The Magical Characters of 'Tokyo Godfathers'
Plus: global animation news and a fun student film.
Welcome back! We’re here with another issue of the Animation Obsessive newsletter. Thanks for joining us. And this is what we’re doing today:
One — how the classic characters of Tokyo Godfathers came to be.
Two — animation news from all around the world.
Three — wild student animation from Japan.
Four — the last word.
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Now, here we go!
1. Giving Tokyo Godfathers character
In the history of Japanese anime, a few directors stand apart. Satoshi Kon is one of them. Best known for Perfect Blue and Paprika, he was a filmmaker’s filmmaker — widely imitated but rarely surpassed. Other directors swipe the eye-popping images he painstakingly storyboarded by himself, but they miss Kon’s fundamentals: the man could direct.
Look no further than Tokyo Godfathers (2003), Kon’s third, least flashy and possibly best film. It’s a comedy, and a portrait of three homeless people on Tokyo’s streets. On Christmas Eve, they find a baby in the garbage — and they decide to take her home to her mother. What follows is a master class in characterization.
That was the point. During production, Kon wrote that “the biggest difference” between Tokyo Godfathers and his past work was that it centered on “character performance.”1 It was about getting these animated people to act, and to carry the film.
To do that, Kon had to rethink the way he made animation. He was, he wrote, someone who allowed plot to control characters. Kon needed to build a team that would let the characters lead. An early member of that team was screenwriter Keiko Nobumoto (Cowboy Bebop).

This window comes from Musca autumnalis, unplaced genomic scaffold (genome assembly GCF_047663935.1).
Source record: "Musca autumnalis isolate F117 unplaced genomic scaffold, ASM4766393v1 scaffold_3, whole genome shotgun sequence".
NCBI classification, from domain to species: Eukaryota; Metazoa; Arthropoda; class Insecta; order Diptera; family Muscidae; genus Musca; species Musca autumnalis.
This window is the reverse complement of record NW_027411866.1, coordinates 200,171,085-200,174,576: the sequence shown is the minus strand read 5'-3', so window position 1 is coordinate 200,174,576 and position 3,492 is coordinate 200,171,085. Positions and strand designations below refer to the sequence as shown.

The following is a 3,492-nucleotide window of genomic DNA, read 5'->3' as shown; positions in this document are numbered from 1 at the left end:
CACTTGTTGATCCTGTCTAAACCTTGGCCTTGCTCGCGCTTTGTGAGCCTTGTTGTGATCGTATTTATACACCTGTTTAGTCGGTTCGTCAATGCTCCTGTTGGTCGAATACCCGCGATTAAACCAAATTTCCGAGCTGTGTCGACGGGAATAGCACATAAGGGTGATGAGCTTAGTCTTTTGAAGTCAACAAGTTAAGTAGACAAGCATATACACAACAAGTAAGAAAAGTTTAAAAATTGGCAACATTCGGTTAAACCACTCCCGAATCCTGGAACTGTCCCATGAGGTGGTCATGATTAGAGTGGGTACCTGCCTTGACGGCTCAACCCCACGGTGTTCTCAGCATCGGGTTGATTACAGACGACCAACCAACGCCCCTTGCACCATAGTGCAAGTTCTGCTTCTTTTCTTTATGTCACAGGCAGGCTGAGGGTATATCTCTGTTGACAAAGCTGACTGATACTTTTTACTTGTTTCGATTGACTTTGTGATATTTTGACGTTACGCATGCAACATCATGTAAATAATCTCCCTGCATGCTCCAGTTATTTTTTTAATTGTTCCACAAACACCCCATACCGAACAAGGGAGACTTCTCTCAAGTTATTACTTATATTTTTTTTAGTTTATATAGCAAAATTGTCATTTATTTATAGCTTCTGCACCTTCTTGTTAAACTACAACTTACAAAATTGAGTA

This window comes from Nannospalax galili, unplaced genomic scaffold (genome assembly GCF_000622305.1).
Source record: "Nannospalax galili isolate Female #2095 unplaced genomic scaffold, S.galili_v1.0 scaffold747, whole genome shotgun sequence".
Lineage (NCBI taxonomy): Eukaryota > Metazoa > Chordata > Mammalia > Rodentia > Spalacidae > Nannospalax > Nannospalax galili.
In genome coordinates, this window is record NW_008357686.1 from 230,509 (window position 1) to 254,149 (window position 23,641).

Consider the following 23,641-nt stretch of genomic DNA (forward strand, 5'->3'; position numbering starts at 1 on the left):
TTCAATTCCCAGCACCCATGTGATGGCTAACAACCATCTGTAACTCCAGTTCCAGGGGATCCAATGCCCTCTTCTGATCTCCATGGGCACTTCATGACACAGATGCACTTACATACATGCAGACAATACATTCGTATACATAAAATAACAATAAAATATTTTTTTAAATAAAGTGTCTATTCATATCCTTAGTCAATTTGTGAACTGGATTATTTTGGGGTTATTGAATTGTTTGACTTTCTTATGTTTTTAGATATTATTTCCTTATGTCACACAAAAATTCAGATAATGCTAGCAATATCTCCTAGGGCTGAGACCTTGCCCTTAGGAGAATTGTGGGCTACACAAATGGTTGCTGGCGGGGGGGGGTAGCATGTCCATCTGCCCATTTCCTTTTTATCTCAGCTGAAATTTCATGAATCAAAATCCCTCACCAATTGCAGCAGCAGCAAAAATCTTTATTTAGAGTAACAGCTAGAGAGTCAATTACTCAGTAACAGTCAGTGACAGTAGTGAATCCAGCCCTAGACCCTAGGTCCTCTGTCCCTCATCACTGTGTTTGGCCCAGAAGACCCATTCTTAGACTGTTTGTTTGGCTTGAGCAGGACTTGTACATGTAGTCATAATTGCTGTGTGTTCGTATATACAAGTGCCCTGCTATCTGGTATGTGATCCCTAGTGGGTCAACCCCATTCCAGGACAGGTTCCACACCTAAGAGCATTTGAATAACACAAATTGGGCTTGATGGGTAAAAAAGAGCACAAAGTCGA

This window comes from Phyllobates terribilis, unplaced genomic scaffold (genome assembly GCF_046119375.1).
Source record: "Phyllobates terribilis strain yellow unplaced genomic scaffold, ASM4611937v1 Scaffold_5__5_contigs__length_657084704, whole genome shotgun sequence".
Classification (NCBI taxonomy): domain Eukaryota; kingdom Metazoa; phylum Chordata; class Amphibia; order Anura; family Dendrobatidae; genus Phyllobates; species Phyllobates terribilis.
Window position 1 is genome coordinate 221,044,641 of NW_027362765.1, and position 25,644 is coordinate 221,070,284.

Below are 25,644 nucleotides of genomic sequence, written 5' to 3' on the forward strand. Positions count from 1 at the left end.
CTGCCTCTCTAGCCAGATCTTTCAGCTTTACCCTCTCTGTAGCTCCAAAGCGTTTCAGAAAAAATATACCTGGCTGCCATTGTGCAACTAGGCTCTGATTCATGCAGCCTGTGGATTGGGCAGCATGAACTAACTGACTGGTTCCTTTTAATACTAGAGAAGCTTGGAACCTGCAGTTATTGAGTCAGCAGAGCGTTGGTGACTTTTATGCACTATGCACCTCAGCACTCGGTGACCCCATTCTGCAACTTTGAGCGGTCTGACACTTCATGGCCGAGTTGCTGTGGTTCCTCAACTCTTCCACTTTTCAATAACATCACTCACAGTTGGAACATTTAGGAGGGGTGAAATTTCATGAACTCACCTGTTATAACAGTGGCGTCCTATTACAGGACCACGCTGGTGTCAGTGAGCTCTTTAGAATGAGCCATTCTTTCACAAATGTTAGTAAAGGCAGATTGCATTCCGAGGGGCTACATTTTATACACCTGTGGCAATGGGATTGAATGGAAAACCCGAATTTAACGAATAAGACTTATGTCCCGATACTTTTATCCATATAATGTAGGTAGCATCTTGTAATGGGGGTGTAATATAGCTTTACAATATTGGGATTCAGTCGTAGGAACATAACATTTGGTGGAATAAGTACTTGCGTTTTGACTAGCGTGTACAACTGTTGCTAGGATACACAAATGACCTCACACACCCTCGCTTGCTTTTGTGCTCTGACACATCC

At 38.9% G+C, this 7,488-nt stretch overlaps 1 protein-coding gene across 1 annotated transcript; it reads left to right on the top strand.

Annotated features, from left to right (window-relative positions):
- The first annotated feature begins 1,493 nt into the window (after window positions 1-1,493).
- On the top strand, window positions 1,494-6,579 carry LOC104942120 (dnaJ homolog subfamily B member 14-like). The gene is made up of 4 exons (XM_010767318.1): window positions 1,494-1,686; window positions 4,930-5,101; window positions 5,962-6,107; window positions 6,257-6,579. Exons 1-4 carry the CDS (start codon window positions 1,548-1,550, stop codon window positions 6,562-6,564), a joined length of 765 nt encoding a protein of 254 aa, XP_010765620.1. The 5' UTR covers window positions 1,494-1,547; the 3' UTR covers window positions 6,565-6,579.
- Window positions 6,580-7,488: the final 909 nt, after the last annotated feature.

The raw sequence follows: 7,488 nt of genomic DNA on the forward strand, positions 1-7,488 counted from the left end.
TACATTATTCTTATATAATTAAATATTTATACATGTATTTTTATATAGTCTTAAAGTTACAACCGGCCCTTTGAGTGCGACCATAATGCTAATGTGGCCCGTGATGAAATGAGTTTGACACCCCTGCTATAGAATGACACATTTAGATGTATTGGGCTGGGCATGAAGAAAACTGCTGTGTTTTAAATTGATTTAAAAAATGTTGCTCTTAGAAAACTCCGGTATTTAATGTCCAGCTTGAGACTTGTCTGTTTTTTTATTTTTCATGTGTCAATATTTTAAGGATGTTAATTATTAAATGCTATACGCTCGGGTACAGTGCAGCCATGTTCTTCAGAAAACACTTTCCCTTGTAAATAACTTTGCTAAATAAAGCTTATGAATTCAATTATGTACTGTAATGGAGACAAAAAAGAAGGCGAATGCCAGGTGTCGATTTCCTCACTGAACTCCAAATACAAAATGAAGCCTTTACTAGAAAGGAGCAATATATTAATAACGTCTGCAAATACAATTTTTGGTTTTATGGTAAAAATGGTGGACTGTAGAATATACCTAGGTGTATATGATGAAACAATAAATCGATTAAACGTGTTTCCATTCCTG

Nobumoto, who sadly passed away this month, had collaborated a bit with Kon before. But Kon described them as mainly “drinking friends.” In his eyes, she was his polar opposite as a writer, and that’s why he wanted her for Tokyo Godfathers. She allowed her characters to create their own stories — in fact, she said that she couldn’t write plots.
“Nobumoto thinks from the side of character personalities,” Kon wrote, “and I think from the side that overlooks the characters, like composition and development.”
Kon already had a skeleton of the film before Nobumoto came aboard. The idea developed out of Tokyo Ghost, a failed project of Kon’s about a homeless person and a spirit. From there, Kon pivoted to the idea of a homeless person finding a baby, which he mashed up with John Ford’s film 3 Godfathers. That meant three protagonists. Kon roughed them out based on true stories of homelessness he’d studied.
This is where the leads Hana, Miyuki and Gin first emerged. In his early designs, Kon tried to make the three look as different from each other as possible — he hated the trend of using only hair and clothing to separate characters who had similar faces and body shapes. “I’m the kind of person who gets angry as soon as I see something like that,” he wrote.
Instead, his goal was to help you “imagine what kind of person this is just by looking.” He color-coded the characters red, blue and yellow, and leaned into caricature and shape language. According to Kon, “Roughly speaking, the face shape is ▽ for Gin-chan, ○ for Miyuki and a long □ (square) for Hana-chan.”
Nobumoto took this raw material and ran with it, turning the trio into fleshed-out characters. Kon loved her work. “For me,” he wrote, “it seems that I drew the storyboard while feeling for the characters in a way I never have before.”
Then there was the cosplay footage that the team shot as reference for the animators:
The characters’ complex outfits, much bulkier than usual, gave the animators trouble. This footage was key to overcoming that problem. It also made the character personalities clearer — like Gin as the hardened veteran, played here by producer Satoki Toyoda.
Kon himself played Hana, the character he called the driving force in Tokyo Godfathers. She intrigued him. To describe her, Kon once cited the dictionary definition of a mythological trickster character — beings who “disturb the morality and order of society, but also play a role in revitalizing culture.” Plus, for Kon, Hana’s glam sensibility supported one of the film’s main points: heightened, exaggerated acting.
Although Kon wanted the characters to look and feel real, he made the paradoxical choice to add “a lot of manga-like deformed expressions into the performances.” That included squash and stretch — abnormal in anime. It was all to push acting to the front.